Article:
Thursday, July 28, 2011

The Private Side of Grace

The Father communicates his grace in ways both big and small. When you’re on the interstate, doing 85, you need a big sign: white reflective letters two feet high against a green background, shouting “Exit Here.”

Late at night, when your baby is sick, you’re looking for a much smaller sign, in print so small you reach for your glasses and turn on the light, Ages 2-4, one teaspoon every four hours, do not exceed four doses in 24 hours. You read the label twice to make sure you’ve got it right. Both sets of words communicate God’s grace.
It’s easy to see the public side of grace: it’s represented in the cross. The cross is splashed across church buildings like so many interstate signs, signaling that the love of God is available to any who will stop. The news is so good it deserves a elevated platform. But those who see grace written large on the landscape might think that’s all there is. Still, grace has a private side as well.
Consider some of the private sides of God's grace:
  • Richard Foster points out the kind of grace you cannot see from the highway: “Grace saves us from life without God--even more it empowers us for life with God." The grace we receive at the new birth is only the introduction. Students of Jesus need grace for growth as well. Grace opens up the startling possibility that we do not have to yo-yo between sin and forgiveness, sin and forgiveness. It becomes possible to yield every choice, every thought to God, because his grace can teach us to say “no” to ungodliness (Titus 2:11-12).
  • Three times the scripture reminds us, “God resists the proud, but gives grace to the humble.” Humility is part of the private side of grace. When the Father sees one of his children willing to take the low place in the family he pours out a special portion of grace to strengthen us in service to one another. Humility draws the blessing and favor of God. The same one who stripped to the waist and washed our feet rejoices when we learn to prefer one another.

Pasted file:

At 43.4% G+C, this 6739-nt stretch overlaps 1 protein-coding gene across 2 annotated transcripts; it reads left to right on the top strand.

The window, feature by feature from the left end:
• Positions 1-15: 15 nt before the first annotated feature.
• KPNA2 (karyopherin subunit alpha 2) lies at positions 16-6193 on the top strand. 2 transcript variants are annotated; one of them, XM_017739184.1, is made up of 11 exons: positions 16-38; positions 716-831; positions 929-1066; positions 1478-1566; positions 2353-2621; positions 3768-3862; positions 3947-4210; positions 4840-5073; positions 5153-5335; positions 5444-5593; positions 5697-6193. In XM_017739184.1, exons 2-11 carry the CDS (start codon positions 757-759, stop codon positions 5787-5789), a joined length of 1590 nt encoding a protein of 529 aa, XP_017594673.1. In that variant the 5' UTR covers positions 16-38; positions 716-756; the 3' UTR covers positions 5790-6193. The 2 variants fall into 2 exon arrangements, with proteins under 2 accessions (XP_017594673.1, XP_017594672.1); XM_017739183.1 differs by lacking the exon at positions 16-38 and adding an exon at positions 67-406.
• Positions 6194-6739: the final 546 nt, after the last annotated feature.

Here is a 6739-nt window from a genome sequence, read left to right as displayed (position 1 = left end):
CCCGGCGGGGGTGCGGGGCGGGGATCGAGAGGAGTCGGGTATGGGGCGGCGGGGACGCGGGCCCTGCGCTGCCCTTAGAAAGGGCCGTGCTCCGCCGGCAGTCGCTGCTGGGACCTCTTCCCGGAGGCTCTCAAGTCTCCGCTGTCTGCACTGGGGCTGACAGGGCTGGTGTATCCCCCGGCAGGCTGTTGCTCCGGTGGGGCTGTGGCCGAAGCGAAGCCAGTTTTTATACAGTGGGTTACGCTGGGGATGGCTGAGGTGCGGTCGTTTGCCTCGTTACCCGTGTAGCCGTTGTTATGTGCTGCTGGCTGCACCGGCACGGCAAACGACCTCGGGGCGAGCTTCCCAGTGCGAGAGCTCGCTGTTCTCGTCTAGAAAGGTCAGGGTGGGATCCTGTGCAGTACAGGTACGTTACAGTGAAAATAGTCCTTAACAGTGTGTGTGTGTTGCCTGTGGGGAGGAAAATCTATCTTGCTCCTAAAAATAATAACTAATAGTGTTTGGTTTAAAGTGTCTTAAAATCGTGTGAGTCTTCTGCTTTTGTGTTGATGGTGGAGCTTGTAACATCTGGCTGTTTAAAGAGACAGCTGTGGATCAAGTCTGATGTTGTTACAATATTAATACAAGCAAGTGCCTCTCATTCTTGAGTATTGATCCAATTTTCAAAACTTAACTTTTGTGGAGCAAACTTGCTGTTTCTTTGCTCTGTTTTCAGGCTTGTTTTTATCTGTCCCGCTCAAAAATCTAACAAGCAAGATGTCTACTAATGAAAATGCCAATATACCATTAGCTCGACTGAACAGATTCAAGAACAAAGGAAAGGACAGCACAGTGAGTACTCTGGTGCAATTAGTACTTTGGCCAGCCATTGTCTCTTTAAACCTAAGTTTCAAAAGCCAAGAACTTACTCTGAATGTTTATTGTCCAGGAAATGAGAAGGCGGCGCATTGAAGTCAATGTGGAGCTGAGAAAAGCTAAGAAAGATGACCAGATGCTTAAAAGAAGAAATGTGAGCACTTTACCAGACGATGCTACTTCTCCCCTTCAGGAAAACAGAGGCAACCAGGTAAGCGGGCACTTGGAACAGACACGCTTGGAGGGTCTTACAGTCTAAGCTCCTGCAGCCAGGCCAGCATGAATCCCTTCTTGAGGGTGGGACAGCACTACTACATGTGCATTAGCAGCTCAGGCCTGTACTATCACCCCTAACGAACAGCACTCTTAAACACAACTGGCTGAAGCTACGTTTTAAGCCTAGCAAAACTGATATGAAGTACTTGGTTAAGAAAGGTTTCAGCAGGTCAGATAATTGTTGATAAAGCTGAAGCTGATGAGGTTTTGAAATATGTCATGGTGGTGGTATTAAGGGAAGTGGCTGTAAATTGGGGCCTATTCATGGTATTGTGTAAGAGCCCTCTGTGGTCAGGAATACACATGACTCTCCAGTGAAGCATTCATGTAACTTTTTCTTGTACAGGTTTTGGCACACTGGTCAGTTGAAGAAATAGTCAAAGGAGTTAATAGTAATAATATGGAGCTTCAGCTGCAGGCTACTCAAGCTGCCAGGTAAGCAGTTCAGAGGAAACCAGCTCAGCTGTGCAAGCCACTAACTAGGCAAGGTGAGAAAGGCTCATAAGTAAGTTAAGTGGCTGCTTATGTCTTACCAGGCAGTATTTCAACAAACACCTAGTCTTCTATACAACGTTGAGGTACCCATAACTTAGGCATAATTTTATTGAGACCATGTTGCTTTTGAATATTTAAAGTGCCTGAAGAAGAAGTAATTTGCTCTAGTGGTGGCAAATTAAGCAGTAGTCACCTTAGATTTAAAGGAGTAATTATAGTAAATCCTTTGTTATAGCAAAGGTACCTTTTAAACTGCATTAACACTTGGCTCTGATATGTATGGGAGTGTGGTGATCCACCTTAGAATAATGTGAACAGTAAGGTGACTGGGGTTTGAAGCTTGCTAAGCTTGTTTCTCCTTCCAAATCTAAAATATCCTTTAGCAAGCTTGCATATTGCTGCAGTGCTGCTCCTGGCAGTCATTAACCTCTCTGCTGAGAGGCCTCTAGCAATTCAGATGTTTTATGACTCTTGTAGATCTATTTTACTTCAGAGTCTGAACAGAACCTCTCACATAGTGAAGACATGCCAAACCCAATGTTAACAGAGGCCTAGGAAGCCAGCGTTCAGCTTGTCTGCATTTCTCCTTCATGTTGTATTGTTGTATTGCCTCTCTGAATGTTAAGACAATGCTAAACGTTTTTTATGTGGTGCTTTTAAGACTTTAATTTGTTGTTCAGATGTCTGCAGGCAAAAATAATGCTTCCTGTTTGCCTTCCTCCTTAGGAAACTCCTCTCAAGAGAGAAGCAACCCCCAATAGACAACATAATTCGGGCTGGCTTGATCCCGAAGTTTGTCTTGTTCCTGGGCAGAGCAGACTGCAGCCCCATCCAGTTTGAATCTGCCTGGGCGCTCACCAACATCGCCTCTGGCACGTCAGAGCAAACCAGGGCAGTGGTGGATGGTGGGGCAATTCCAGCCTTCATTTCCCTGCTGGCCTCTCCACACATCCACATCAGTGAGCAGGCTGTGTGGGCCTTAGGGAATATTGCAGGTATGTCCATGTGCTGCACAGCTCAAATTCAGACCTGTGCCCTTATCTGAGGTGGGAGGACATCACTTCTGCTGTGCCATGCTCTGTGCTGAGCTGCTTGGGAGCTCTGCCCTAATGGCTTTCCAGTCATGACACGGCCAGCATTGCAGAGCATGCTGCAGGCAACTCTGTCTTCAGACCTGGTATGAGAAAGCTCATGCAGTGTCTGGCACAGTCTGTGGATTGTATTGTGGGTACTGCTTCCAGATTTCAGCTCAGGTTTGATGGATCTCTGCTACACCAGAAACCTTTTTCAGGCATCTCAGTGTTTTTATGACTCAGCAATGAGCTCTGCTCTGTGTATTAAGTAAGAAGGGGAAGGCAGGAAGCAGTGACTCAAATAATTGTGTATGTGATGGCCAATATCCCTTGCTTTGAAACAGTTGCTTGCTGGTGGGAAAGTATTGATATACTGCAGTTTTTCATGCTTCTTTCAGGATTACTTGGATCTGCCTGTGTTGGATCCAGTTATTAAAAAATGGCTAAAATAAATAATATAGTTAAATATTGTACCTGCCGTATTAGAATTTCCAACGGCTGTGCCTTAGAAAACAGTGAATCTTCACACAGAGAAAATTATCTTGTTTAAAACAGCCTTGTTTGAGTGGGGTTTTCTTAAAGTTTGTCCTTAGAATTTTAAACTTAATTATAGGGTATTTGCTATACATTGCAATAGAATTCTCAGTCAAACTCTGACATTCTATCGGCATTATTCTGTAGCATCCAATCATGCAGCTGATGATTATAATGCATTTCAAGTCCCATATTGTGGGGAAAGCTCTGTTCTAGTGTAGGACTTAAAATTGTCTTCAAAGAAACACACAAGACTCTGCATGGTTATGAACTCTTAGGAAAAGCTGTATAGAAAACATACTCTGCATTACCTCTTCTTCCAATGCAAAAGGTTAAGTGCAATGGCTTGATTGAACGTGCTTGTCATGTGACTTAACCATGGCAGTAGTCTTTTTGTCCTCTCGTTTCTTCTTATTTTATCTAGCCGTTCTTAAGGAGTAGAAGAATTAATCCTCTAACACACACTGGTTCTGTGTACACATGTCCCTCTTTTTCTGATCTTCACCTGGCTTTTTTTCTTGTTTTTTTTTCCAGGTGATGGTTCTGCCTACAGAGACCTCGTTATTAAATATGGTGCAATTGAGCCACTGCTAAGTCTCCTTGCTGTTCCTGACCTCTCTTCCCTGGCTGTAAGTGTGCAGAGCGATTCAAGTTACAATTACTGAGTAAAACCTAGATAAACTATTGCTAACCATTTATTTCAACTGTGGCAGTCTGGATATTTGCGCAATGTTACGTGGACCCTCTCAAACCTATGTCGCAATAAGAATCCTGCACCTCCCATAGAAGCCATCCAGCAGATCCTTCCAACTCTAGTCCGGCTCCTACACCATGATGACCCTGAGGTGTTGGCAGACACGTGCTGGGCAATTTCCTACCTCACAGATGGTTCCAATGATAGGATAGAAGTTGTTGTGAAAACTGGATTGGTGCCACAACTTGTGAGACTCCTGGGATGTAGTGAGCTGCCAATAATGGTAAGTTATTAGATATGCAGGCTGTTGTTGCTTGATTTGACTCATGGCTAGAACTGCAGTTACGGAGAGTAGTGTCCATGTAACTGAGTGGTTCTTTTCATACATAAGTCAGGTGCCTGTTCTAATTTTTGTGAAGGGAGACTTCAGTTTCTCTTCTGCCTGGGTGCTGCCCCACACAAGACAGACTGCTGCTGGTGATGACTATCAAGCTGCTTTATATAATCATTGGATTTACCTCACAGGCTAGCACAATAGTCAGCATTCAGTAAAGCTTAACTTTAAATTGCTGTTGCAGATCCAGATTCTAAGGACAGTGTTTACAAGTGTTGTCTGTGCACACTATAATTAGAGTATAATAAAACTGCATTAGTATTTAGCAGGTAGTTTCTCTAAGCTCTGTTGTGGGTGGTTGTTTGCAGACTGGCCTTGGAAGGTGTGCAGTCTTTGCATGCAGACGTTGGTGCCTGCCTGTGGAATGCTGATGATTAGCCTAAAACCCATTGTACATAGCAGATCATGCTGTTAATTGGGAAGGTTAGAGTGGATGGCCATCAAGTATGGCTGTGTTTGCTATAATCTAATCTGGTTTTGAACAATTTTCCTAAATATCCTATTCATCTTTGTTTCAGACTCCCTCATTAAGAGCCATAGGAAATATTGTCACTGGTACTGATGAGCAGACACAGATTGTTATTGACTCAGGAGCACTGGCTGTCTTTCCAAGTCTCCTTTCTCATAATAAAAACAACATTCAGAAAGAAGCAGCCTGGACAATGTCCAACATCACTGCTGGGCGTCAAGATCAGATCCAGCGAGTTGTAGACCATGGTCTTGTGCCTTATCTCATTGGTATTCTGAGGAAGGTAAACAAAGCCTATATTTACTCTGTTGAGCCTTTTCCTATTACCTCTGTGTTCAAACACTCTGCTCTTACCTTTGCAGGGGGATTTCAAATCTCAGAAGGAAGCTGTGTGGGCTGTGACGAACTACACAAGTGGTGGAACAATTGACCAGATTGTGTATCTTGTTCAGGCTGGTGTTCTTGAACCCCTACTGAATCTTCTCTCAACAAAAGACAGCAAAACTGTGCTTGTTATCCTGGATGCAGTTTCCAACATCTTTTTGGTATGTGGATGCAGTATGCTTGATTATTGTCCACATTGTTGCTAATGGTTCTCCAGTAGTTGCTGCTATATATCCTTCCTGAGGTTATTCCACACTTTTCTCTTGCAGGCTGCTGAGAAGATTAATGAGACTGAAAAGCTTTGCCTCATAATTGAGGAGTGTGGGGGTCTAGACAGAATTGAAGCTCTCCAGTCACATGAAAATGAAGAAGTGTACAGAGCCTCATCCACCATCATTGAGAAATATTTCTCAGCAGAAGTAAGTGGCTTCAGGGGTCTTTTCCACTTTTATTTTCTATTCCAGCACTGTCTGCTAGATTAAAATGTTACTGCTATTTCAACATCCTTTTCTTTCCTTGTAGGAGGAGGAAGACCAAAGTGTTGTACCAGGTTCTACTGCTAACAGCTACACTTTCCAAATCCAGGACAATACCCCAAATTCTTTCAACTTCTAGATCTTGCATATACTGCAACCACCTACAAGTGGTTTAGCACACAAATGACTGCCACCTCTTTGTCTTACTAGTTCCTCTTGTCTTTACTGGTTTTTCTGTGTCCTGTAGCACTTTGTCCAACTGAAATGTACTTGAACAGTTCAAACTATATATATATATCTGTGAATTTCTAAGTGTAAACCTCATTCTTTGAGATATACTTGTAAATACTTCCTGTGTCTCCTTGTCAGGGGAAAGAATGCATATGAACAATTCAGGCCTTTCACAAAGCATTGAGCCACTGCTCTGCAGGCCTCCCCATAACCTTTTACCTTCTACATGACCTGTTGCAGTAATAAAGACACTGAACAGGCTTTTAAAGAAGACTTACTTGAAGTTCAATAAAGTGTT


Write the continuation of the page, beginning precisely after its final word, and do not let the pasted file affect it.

• Dallas Willard’s famous phrase, “grace is not opposed to effort, it is opposed to earning” reminds us of the proper response to God’s saving work. The Apostle Paul understood the private side of grace as well: “By the grace of God I am what I am, and his grace to me was not without effect. No, I worked harder than all of them—yet not I, but the grace of God that was with me.” (I Corinthians 15: 9-10)  The “famous” apostle is the same one who described his task as one of “great endurance; in troubles, hardships and distresses; in beatings, imprisonments and riots; in hard work, sleepless nights and hunger,” all in order to share what he himself had been given. Paul had no trouble seeing the connection between grace and effort.
  • Paul was so convinced of our ongoing need for grace that he opened every letter he wrote (every one!) with the greeting, “grace to you, and peace.” Perhaps--just perhaps--the Holy Spirit and Paul considered grace and peace indispensable to everyday Christian life.
What is the private side of grace? The private side of grace is the discovery that the new birth should be followed by growth into the image of Jesus. The private side of grace is when we begin to take on the family likeness. It begins when his children are old enough to understand that the Father sees what is done in secret--not in order to catch us in transgression--but to reward those hearts who joyfully follow his example.


On January 1st 2012, Students of Jesus moved to a new address.

4 comments:

  1. I always enjoy your posts, Ray. Your two sides of grace reminded me of one of my favorite preachers of the "Gospel of Grace", Joseph Prince. He said it this way: Grace has two sides: the first is being delivered from the law. The second is being married to Christ.

    Keep 'em coming!

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  2. Thanks Bill. Truth be told, grace has a million sides (or more!).

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  3. Yes sir. Spot on! This is something I struggle to grasp and believe each day. Our Father's grace, expressed ultimately in Jesus death and resurrection, isn't just for the day we "get saved," but for every day (every moment!) thereafter. The Lord is so very good.

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  4. He is definitely *is* so very good. The truth is we need grace with every breath--not just for forgiveness, but in order to mature in him!

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